A Firestorm Over Civil Assets Forfeiture
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Three months left to go, and the 85th Texas State Legislative Session has already proven to be an especially heated one. Passionate battles over transgender bathroom rights, the explicit ban of sanctuary cities, and (of course) more gun law reforms have all sparked their share of fierce debates, but another issue entered the legislative limelight two weeks ago – the seizure of money or property by law enforcement from alleged drug traffickers without first securing a conviction.
The issue of civil asset forfeiture reform went from being a sideline issue to a crusade for some lawmakers after a Feb. 7 meeting at the White House between a delegation from the National Sheriffs’ Association and President Donald J. Trump. A meeting in which a brief exchange between Rockwall County Sheriff Harold Eavenson and President Trump went thusly:
“There’s a state senator in Texas that was talking about legislation to require conviction before we could receive that forfeiture money,” Eavenson said to the president.
Trump then muttered, “Can you believe that?”
“And I told him that the cartel would build a monument to him in Mexico if he could get that legislation passed,” Eavenson continued.
To which Trump offered with a grin, “Who is the state senator? Do you want to give his name? We’ll destroy his career.”
At the moment President Trump asked for the senator in question’s name, Eavenson simply shrugged and smiled back, and in interviews since then (with a number of media organizations) has refused to specify to whom he was referring. It did, however, draw the ire of one Texas state senator in particular, Konni Burton, a Tea Party-backed Republican representing District 10 (Colleyville/Tarrant County).
“While I certainly want law enforcement to have the tools necessary to combat large criminal enterprises, we must be vigilant to safeguard the rights of everyday citizens from potential abuse,” she posted in a statement on her website. “Property rights are one of the foundational rights in any free society and the taking of property by government is no small matter. Requiring the government to secure a criminal conviction before permanently taking property from citizens is simply commonsense.
“We would not stand for anything less when it comes to our personal liberty or freedom; why should we allow our property to be taken so easily?” Burton continued. “We should not diminish the constitutional protections guaranteed for all in the 4th and 5th Amendments to more easily punish criminals. On the contrary, we should defend these protections more fiercely than ever so they are strong for future generations.”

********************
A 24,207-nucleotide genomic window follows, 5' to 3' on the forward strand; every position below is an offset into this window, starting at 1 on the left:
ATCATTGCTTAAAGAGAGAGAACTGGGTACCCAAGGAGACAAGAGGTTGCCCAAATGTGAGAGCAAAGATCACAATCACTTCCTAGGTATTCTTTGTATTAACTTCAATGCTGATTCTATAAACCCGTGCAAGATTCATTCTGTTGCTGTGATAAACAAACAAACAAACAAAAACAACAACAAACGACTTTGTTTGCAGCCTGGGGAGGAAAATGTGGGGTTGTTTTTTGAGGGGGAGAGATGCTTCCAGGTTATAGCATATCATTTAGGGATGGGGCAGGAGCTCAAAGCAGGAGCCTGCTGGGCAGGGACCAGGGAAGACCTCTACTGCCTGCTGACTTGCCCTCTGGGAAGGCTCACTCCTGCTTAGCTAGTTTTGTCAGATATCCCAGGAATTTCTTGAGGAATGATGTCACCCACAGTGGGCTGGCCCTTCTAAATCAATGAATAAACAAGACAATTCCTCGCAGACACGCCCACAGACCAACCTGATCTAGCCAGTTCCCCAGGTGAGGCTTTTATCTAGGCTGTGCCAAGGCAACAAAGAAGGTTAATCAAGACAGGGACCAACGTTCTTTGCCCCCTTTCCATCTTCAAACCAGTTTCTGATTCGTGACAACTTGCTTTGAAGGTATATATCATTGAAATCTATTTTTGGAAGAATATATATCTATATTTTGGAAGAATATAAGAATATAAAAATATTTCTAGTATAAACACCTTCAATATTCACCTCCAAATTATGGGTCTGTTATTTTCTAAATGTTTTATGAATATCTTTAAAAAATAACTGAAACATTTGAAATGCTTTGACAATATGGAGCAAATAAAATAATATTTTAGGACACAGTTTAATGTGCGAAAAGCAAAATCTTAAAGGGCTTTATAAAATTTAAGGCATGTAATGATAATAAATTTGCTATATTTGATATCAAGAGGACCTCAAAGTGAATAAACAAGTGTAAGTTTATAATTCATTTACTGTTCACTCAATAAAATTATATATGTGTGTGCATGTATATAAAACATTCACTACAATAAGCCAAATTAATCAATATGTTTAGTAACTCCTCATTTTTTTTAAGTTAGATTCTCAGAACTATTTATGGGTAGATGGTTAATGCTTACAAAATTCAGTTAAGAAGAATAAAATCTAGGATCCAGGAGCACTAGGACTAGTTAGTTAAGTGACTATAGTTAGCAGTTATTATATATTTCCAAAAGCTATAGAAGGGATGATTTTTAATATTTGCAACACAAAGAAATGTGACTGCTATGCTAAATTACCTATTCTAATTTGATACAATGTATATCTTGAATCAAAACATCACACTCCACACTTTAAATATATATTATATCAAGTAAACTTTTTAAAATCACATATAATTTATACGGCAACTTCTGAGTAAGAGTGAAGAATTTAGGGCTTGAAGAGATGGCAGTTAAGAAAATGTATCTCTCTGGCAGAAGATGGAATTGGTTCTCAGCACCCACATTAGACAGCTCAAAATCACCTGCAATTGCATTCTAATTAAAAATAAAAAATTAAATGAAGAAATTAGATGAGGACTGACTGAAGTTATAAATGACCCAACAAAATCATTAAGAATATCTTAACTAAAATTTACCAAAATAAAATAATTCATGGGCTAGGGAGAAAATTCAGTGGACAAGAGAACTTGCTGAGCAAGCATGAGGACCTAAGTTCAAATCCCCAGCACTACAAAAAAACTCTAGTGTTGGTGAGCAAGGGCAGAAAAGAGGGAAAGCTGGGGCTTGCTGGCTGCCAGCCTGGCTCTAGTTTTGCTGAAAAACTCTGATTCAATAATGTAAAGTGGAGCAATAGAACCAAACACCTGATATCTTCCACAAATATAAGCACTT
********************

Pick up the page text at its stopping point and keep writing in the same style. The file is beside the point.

In addition to members of both houses and both parties of the state legislature being strongly in favor of reforming or abolishing asset seizure to protect the rights of citizens entangled (but not yet convicted) in the criminal justice system, some lawmakers made sure to reprimand President Trump for “threatening” an elected official.
“When the President of the United States threatens any member of the Texas Senate, it must be considered a threat to all Texas Senators, as well as a threat to the civility and decorum that are essential to a functioning democracy,” a resolution circulated by Texas Senate Democrats scolded, concluding with “Therefore, be it resolved, that the 85th Legislature of the State of Texas hereby encourage the President of the United States to refrain from threatening elected officials.”
In response to the uproar over the president’s off-the-cuff response to his concerns, Sheriff Eavenson told the Herald-Banner, “It was not meant to be personal,” and assured the Dallas Morning News that he is “not into assassinating his [the unnamed senator’s] character,” and that he believed Trump was simply, “being empathetic that he did not agree with the senator’s position.”
As for his stance on the issue of civil asset forfeiture, Eavenson argues that requiring convictions before seizing property could weaken a powerful weapon that law enforcement can use against organized crime and drug cartels.
“My objective was to make a point of the lack of logic to such a position,” he said on the Rockwall County Sheriffs Office Facebook page. “It was also to make the point public to possibly benefit law enforcement. My personal opinion is that such a bill if it were to pass would benefit the cartels and damage law enforcement.”
Eavenson further defended his position by asserting that the state senator he had in mind was misinformed.
“Some people sold him a bill of goods about the fact that just regular citizens are getting stopped, getting their money seized,” he told the Dallas Morning News. “I’m not saying that has never happened, but I promise you it is in the minuscule minority.”
Meanwhile, Texas State Senator Juan “Chuy” Hinojosa of District 20 (Brooks, Jim Wells, Nueces and Hidalgo Counties), who co-authored Senate Bill 380 with Burton, doesn’t believe that he was the target of Eavenson’s comment, and that he isn’t particularly worried about what Trump may or may not do.
“I don’t know the sheriff,” he said. “Quite frankly, I don’t pay much attention to what Trump says anymore.”